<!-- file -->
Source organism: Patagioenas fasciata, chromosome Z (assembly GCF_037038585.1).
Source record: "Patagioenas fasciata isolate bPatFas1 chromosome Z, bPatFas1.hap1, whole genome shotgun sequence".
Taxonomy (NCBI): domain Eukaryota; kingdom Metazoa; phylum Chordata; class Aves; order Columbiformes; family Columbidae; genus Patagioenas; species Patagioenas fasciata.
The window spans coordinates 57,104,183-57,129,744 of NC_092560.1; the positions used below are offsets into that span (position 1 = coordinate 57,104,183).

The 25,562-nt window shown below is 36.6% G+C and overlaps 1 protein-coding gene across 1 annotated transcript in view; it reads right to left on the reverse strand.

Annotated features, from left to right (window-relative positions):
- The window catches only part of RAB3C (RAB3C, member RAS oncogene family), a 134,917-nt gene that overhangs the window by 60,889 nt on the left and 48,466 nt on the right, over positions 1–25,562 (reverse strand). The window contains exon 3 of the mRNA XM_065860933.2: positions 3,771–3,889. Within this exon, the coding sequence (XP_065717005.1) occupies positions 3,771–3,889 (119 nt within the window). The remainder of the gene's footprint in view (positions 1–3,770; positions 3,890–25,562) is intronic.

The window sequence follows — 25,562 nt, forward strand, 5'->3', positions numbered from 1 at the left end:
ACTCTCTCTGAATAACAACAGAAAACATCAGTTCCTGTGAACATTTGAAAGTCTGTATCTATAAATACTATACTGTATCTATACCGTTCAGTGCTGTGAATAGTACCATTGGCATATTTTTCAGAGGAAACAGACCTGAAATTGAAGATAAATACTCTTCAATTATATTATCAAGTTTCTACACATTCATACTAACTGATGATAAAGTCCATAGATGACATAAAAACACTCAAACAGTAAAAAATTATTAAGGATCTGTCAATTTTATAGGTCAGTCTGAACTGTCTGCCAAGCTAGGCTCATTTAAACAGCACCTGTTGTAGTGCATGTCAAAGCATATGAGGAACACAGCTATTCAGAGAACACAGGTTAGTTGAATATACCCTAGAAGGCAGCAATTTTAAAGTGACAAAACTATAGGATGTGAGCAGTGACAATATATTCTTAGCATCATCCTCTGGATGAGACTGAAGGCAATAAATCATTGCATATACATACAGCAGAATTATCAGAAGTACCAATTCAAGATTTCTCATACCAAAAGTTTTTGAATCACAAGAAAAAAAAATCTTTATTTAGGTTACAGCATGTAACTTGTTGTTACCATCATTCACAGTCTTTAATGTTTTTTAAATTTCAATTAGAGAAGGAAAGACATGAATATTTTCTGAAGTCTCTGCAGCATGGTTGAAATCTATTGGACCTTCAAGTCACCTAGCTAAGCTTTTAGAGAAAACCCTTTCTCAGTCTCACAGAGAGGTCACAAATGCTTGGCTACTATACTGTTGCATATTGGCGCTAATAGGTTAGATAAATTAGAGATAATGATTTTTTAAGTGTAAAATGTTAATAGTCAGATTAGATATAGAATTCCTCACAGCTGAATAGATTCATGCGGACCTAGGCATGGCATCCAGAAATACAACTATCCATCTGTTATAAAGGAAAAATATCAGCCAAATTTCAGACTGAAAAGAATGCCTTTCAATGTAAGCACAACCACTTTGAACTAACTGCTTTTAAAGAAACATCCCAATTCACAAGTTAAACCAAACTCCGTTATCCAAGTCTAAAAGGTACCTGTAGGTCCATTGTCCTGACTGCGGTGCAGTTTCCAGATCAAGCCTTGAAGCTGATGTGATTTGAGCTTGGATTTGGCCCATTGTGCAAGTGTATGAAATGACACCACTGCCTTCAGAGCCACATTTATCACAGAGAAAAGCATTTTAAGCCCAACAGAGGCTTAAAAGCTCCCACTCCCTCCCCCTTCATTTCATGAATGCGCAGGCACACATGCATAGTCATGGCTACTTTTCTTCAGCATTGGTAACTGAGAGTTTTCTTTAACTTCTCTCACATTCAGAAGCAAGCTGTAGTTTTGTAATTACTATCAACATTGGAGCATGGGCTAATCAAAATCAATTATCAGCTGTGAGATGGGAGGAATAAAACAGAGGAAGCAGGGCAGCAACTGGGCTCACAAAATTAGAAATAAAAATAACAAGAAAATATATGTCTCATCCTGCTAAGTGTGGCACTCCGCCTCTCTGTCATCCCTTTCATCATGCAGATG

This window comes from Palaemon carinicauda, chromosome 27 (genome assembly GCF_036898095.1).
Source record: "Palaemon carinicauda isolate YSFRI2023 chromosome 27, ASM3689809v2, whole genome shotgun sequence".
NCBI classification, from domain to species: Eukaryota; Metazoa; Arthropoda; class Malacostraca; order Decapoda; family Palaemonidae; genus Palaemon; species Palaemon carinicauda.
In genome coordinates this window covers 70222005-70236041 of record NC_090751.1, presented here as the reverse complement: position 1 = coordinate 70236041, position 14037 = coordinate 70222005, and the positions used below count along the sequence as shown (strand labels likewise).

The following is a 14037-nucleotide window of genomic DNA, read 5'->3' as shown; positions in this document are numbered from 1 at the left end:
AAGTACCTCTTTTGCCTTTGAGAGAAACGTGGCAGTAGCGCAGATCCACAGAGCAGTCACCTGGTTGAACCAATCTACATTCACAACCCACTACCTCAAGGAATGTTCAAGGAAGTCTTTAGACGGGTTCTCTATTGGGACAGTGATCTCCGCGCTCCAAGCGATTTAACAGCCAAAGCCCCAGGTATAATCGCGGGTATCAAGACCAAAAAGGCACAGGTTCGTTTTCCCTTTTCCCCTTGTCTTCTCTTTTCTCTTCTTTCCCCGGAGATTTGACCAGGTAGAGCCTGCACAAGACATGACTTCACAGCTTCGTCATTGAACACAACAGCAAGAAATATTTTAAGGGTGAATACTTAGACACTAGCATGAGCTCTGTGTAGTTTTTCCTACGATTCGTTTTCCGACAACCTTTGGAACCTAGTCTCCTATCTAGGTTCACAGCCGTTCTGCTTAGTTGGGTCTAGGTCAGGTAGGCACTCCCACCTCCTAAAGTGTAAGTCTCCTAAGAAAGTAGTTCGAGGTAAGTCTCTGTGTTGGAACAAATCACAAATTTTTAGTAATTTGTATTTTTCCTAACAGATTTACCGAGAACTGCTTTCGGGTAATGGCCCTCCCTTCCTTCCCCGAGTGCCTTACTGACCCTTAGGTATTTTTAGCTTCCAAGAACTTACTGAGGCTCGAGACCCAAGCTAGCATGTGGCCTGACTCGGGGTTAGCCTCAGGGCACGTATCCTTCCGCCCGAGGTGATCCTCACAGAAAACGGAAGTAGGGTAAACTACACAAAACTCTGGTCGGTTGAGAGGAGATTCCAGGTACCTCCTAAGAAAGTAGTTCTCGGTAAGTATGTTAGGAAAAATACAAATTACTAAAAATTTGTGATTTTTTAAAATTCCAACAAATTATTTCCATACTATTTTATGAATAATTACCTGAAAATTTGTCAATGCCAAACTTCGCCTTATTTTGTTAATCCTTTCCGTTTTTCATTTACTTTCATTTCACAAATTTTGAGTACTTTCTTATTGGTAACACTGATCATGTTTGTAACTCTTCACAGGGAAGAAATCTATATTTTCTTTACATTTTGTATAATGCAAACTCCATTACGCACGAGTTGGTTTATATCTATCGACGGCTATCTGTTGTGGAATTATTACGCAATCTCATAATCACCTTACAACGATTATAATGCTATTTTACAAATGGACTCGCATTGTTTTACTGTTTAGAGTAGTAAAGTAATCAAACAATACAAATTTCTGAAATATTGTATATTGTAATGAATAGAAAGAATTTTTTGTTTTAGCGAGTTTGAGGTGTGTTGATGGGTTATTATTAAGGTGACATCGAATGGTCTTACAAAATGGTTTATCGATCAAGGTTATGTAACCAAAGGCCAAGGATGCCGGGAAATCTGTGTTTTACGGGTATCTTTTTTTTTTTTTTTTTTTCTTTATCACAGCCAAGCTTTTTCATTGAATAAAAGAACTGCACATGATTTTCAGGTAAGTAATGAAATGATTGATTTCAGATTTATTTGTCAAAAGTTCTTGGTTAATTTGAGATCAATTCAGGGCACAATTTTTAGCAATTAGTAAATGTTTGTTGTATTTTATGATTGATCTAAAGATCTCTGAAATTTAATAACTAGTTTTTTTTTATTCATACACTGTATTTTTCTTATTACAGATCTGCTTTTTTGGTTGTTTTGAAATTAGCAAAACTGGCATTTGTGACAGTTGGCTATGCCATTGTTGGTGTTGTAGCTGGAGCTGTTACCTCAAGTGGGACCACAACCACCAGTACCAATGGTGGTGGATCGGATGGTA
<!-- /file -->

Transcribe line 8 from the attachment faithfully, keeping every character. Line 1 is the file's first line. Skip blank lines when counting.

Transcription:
The window sequence follows — 25,562 nt, forward strand, 5'->3', positions numbered from 1 at the left end: